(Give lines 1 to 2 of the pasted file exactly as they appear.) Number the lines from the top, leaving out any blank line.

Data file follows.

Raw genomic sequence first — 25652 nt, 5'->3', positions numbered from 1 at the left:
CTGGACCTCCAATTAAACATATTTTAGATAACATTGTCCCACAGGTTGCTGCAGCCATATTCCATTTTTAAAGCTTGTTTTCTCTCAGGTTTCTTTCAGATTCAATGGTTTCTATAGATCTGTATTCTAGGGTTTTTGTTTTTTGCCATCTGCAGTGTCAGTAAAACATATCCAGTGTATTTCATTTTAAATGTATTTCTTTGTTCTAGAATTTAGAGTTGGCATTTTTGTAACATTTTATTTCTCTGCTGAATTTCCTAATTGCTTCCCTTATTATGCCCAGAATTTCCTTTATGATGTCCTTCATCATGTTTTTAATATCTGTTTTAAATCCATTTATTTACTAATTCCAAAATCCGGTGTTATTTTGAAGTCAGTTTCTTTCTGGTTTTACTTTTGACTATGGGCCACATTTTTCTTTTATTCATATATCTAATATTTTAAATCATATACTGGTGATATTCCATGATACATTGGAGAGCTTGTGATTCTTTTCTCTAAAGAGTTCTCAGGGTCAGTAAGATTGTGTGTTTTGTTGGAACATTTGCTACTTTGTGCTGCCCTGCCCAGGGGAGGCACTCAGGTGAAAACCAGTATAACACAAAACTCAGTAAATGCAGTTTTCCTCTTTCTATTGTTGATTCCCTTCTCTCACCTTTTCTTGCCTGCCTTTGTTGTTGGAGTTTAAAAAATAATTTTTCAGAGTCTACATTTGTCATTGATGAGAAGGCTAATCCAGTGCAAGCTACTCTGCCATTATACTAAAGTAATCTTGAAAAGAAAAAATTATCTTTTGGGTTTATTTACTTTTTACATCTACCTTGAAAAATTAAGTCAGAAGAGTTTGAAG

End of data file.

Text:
Raw genomic sequence first — 25652 nt, 5'->3', positions numbered from 1 at the left:
CTGGACCTCCAATTAAACATATTTTAGATAACATTGTCCCACAGGTTGCTGCAGCCATATTCCATTTTTAAAGCTTGTTTTCTCTCAGGTTTCTTTCAGATTCAATGGTTTCTATAGATCTGTATTCTAGGGTTTTTGTTTTTTGCCATCTGCAGTGTCAGTAAAACATATCCAGTGTATTTCATTTTAAATGTATTTCTTTGTTCTAGAATTTAGAGTTGGCATTTTTGTAACATTTTATTTCTCTGCTGAATTTCCTAATTGCTTCCCTTATTATGCCCAGAATTTCCTTTATGATGTCCTTCATCATGTTTTTAATATCTGTTTTAAATCCATTTATTTACTAATTCCAAAATCCGGTGTTATTTTGAAGTCAGTTTCTTTCTGGTTTTACTTTTGACTATGGGCCACATTTTTCTTTTATTCATATATCTAATATTTTAAATCATATACTGGTGATATTCCATGATACATTGGAGAGCTTGTGATTCTTTTCTCTAAAGAGTTCTCAGGGTCAGTAAGATTGTGTGTTTTGTTGGAACATTTGCTACTTTGTGCTGCCCTGCCCAGGGGAGGCACTCAGGTGAAAACCAGTATAACACAAAACTCAGTAAATGCAGTTTTCCTCTTTCTATTGTTGATTCCCTTCTCTCACCTTTTCTTGCCTGCCTTTGTTGTTGGAGTTTAAAAAATAATTTTTCAGAGTCTACATTTGTCATTGATGAGAAGGCTAATCCAGTGCAAGCTACTCTGCCATTATACTAAAGTAATCTTGAAAAGAAAAAATTATCTTTTGGGTTTATTTACTTTTTACATCTACCTTGAAAAATTAAGTCAGAAGAGTTTGAAG